The Farm Safety Foundation has written a new 32-page guide containing mental wellbeing advice for farmers amid the ongoing Covid-19 crisis.
NFU Mutual recently announced a £32m support package for customers, communities, employees and agencies during this difficult time.
One of the elements of this package was an additional donation to the Farm Safety Foundation, a small independent charity founded and funded by the rural insurer in 2014.
Over the years, the Foundation, or Yellow Wellies as they are also known, have been working to protect the physical and mental wellbeing of those living and working in rural communities.
They deliver award-winning campaigns and farm safety and mental wellbeing training to thousands across the country.
Now the farming charity is aware that these are challenging times and some food producers are struggling.
The pandemic is is causing stress, anxiety and fear, which can be accelerated when working from home and isolated from colleagues, friends and family.
The Foundation says this is an anxious and stressful time for everyone, and it's okay to feel more anxious than usual and to take time to manage mental health.
To support farmers, it has written a 32 page guide to dealing with the stress of Covid-19, containing practical advice and ways to care for mental wellbeing, suggestions of where to learn more and small tweaks that may help.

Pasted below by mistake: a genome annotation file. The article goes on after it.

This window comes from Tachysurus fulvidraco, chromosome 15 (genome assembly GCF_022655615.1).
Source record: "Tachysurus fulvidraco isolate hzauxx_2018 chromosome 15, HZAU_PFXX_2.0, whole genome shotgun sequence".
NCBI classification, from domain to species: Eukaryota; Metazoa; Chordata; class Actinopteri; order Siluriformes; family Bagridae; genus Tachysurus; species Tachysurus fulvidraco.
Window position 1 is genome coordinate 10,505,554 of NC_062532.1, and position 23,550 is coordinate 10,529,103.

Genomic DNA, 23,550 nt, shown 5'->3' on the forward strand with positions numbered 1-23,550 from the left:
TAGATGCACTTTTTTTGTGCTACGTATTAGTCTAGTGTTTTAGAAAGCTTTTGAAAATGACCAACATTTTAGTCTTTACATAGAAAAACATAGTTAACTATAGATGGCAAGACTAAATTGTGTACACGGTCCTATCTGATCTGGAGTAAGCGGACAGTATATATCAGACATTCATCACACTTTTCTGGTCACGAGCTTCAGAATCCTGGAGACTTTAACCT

In terms of workplace wellbeing, the coronavirus situation presents a few different things to think about, and this new guide can help with some of them.
However, sometimes too much information can be as bad as too little, so the charity has focused on a few elements such as stress, what is it and why does it matter.
Top tips for working at home, building resilience, triggers and signs of mental ill health, talking and seeking support, are also included.
"So, whether you’re a farmer, a concerned friend, neighbour or work colleague, there’s lots you can do right now to improve life for yourself and others around you who are suddenly working and living remotely," the Farm Safety Foundation said.
"Remember, we are all in this together, even if we are on our own."